Contraception with the symptothermal method
The symptothermal contraceptive method is the combination of the temperature method, the cervical mucus method and, if necessary, the cervical or calendar method.
By combining the different methods you can make a more reliable prediction of your fertile days.
Costs: 2,- to 399,- Euro, if necessary there are running costs for apps.
Pearl Index: 0.4 out of 100
Copper coil, copper chain or copper ball for long-term contraception
With copper contraceptives you have the great advantage that they are inserted once by the gynecologist and you can then use them for up to 5 years. Every 6 months you have to check if everything is still in place and that's it.
The copper damages the sperm and makes them unable to move. In addition, the cervix changes, which also makes it much more difficult or impossible for the sperm to penetrate.
The disadvantage of these hormone-free contraceptives is that they are extremely painful to insert and remove. In some cases, they can also cause more severe menstrual bleeding and discomfort.
Cost: About 120,- to 400,- Euro
Pearl index: 0.4 to 1 out of 100
Diaphragm or cervical cap for contraception without hormones
These two hormone-free contraceptive methods are among the technical contraceptives for women. They are silicone disks that also have a spring ring inside. The diaphragm or cervical cap can be used up to 2 hours before sexual intercourse to block sperm.
The contraceptives thus form a barrier in front of the cervix, which can be further strengthened by applying spermicides such as contraceptive gels or creams.
Cervical caps can even attach somewhat to the cervix, making them a tighter fit.
The disadvantages of these alternatives to the pill are that they must remain in the vagina for at least 8 hours after sex. They also need to be specially fitted by gynecologists. In addition, they can cause unwanted pregnancies if inserted incorrectly, and they do not protect against STDs either.
Cost: About 31 to 70 euros plus the contraceptive gels or creams of about 10 to 15 euros per tube.
Pearl index: 1 to 20 out of 100
Female condoms as an alternative to the pill
Female condoms, or "femidom," are similar to male condoms. To use it, you need to insert one end into the vagina and secure it. The 2nd end stays outside and covers the vulval lips. In this way, the penis remains covered by this skin made of latex, which catches all the sperm.
Another advantage of femidoms is that they also protect you from sexually transmitted diseases.
Unfortunately, there are also disadvantages. When using them, they can crackle, slip and they are not necessarily easy to use either.
Cost: From about 8.50 to 10.50 per pack.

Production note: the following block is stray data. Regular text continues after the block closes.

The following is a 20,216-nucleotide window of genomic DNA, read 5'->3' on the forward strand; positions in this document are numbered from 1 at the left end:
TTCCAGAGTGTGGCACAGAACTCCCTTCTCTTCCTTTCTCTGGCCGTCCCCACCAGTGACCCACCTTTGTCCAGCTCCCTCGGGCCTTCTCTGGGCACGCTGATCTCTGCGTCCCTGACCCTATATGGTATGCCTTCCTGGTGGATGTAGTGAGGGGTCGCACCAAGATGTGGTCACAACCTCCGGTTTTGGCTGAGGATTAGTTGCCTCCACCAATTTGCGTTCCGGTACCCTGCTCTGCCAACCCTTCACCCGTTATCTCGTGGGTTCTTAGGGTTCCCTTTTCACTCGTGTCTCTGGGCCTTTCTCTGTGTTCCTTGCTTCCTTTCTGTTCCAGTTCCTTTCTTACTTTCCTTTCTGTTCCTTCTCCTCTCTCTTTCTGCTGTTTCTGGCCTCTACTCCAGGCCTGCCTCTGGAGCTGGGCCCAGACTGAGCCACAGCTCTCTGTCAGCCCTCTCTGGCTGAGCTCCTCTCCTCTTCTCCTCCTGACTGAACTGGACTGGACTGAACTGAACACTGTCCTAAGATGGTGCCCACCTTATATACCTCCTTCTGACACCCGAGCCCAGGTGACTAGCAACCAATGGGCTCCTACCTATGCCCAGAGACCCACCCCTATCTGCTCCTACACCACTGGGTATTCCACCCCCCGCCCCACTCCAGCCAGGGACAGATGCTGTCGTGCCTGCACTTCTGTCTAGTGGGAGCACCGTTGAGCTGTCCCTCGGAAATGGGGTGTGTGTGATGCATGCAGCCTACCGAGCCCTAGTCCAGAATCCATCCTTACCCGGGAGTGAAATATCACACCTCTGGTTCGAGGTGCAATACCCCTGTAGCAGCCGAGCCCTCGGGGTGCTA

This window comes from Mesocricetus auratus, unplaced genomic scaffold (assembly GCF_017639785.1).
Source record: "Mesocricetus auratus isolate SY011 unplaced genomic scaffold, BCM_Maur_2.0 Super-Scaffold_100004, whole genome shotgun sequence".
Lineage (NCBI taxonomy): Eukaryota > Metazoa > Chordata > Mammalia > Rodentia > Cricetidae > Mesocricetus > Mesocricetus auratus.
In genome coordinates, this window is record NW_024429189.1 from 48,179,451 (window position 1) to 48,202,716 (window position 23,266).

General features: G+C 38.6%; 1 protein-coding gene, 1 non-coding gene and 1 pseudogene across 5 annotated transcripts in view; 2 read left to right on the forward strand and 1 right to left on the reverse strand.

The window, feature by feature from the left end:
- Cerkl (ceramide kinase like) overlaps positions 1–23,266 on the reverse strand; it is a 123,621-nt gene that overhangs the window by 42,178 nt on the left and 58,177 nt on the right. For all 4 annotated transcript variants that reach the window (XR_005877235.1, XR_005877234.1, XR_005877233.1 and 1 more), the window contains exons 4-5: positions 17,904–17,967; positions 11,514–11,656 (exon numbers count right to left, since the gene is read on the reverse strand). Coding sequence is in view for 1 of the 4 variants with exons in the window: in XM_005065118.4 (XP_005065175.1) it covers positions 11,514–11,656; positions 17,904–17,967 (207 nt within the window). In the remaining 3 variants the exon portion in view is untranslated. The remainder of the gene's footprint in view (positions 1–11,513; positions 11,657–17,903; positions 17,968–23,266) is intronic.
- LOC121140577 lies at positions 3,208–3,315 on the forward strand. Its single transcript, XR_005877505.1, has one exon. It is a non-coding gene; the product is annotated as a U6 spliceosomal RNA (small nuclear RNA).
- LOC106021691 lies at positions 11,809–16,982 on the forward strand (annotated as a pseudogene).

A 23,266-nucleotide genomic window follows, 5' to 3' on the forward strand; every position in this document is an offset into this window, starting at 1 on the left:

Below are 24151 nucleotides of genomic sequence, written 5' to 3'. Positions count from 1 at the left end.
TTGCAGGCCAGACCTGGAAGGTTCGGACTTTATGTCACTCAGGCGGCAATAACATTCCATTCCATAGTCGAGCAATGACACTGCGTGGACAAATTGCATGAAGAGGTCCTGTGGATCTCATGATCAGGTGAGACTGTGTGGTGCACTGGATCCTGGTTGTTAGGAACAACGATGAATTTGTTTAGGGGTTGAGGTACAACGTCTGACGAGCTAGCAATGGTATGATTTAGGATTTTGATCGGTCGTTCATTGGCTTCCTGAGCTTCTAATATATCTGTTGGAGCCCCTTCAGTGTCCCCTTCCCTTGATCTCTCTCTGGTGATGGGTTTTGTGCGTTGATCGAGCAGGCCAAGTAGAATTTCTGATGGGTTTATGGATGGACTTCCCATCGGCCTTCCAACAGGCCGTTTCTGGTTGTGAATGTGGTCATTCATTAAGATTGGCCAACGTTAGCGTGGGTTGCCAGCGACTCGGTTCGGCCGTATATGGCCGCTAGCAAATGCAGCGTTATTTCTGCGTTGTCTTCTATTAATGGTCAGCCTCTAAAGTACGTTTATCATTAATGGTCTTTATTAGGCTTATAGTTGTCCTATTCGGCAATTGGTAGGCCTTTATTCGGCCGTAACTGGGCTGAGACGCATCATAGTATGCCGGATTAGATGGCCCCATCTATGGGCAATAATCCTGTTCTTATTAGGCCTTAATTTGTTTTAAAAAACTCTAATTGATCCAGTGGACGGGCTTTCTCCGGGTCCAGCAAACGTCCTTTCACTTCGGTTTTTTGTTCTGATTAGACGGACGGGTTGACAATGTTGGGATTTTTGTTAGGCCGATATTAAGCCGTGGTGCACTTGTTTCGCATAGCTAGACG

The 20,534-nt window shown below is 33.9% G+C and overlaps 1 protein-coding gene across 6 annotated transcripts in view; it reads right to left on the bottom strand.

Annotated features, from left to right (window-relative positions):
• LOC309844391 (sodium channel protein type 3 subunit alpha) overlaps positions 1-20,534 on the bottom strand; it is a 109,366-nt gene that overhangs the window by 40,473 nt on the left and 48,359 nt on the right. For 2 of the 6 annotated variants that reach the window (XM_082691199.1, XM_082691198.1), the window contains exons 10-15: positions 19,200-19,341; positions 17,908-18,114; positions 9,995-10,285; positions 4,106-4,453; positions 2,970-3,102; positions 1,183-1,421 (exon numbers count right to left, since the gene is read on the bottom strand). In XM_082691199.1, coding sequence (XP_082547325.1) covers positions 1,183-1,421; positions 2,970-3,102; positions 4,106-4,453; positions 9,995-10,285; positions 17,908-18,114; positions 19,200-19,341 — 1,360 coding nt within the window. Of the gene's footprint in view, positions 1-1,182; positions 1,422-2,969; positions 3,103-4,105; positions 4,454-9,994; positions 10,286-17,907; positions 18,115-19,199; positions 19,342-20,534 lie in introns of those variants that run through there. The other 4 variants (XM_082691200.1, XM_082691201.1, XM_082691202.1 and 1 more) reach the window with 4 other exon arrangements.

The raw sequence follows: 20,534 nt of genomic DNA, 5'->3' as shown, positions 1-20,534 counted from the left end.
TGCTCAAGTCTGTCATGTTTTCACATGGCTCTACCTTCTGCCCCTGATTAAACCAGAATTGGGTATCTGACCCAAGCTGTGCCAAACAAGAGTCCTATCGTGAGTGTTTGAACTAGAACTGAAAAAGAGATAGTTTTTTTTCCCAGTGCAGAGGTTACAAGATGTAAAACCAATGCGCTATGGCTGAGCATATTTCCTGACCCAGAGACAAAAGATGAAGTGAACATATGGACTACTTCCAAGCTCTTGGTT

Pearl index: 5 to 25 out of 100
Condoms for safe contraception
As an alternative to femidoms, there are of course condoms that are worn by the man.
Granted, they are not a contraceptive for you as a woman in that sense, but they are still a hormone-free alternative that is easy to use and get.
To have the most safety and fun with them, you (or your partner) need to make sure to use the right condom size.
You can read about how you or your partner can find the perfect condom size here.
Cost: From about 3.95 euros per pack
Pearl index: 2 to 12 out of 100
Sterilization - hormone-free, but final.
Sterilization is a hormone-free contraceptive method for women and men who no longer want children. Although it is often advertised that sterilization can be reversed, the chances of success are low and even if they are, the chances of successful pregnancies decrease.
In this method, your fallopian tubes are either blocked or cut. This prevents the eggs from traveling to the uterus, making fertilization impossible.
Costs: Approximately 600,- to 1.000,- Euro (covered by health insurance if there is a medical certificate that the sterilization is necessary)
Pearl index: 0.1 to 0.3 out of 100
How safe is Coitus Interruptus as a contraceptive?
Using coitus interruptus (also called pull-out method) as a contraceptive method is one of the most unsafe contraceptive methods.
Unwanted pregnancies can happen quite easily and it also does not protect against the transmission of STDs.
In principle, this method involves pulling the penis out of the vagina just before ejaculation. However, this requires a great deal of self-control and nevertheless semen can leak from the penis even before ejaculation.
The Pearl index of 4 to 18 pregnancies is only an approximate estimate and is likely to be even higher in reality.
Cost: Free of charge
Pearl index: 4 to 18 out of 100
Conclusion on hormone-free contraception for women
There are many different hormone-free birth control methods and contraceptives that you can use as a woman instead of the pill, hormone sticks, or hormone IUDs. To find the best method for you, we recommend that you talk to a gynecologist or try natural birth control methods for women.
Read our post on new and old birth control methods for men now if you're curious about what's out there for them.